Truckers in Washington state have a new motivation to run compliant.
The state Department of Transportation has installed 12 automated cameras at weigh stations and ports of entry that snap a time-stamped picture of a truck and its license plate as it goes by.
The Washington State Patrol’s Commercial Vehicle Division can then compare those times to a trucker’s logbook to see if a driver is compliant with hours of service. Oregon already has a similar system.
OOIDA Member Dan Boyce of Auburn, WA, figures other states will start using it, too.
“I cannot envision how other states would be looking at this program, analyzing the revenues that would be generated by spending the money for this type of technology and not be jumping right into it. I think it’ll catch fire just like red-light cameras,” Boyce told Land Line Now.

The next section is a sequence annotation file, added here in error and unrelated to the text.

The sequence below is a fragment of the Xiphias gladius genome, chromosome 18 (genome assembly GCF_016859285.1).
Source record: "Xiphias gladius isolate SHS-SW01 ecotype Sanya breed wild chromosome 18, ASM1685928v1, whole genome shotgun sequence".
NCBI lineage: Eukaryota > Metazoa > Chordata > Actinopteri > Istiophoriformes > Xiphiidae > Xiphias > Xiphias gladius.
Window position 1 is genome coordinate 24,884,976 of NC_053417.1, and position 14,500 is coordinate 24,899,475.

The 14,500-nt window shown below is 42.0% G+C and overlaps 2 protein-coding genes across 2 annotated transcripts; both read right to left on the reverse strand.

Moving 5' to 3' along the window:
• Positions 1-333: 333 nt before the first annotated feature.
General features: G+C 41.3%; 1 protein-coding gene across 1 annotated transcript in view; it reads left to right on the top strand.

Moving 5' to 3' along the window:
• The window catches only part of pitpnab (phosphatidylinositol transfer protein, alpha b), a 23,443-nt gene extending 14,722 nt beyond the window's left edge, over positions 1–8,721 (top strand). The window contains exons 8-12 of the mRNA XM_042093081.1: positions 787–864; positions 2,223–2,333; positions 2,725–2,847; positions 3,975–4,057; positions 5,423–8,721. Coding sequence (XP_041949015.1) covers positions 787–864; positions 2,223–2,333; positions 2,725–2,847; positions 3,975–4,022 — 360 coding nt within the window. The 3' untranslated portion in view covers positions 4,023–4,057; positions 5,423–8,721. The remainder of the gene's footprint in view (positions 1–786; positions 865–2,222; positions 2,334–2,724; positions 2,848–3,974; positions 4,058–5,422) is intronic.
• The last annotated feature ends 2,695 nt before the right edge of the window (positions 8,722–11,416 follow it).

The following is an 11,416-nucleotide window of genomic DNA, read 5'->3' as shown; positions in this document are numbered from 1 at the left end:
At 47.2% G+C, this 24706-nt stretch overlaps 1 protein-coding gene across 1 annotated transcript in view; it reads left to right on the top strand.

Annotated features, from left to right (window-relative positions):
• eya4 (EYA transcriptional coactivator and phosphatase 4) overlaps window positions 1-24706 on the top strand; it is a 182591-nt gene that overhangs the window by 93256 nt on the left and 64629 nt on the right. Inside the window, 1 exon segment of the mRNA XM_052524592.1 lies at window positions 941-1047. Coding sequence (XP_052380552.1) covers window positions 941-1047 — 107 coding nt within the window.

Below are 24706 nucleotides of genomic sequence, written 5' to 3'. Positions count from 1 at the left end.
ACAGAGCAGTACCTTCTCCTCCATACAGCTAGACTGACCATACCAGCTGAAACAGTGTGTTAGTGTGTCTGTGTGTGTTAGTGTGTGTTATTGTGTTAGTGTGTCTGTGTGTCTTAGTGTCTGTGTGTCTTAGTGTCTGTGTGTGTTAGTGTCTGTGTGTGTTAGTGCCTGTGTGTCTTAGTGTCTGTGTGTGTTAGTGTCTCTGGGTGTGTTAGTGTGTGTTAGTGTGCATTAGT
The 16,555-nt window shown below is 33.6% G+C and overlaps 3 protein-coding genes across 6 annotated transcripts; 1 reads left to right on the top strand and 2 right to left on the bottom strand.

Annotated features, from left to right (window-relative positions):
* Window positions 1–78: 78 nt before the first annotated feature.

The automated license plate reader is based on technology that has been around awhile, but has not been used in commercial enforcement until recently.
Washington State Patrol Captain Darren Grondel, who heads up the Commercial Vehicle Division, says the program will help get fatigued drivers off the highway. According to a State Patrol news release, the CMV Division found eight drivers involved in crashes who had falsified logs.
“The vast majority of the truck drivers on our roads are safe drivers and follow the rules,” Grondel said in a statement. “But there are a few drivers out there who are irresponsible, and this new computer program will help us get these drivers off the road by verifying logbook entries.”
In a test of the Washington system at the Nisqually Truck Scale on Interstate 5 in August, officers cited 98 drivers for serious logbook violations over a four-day period.
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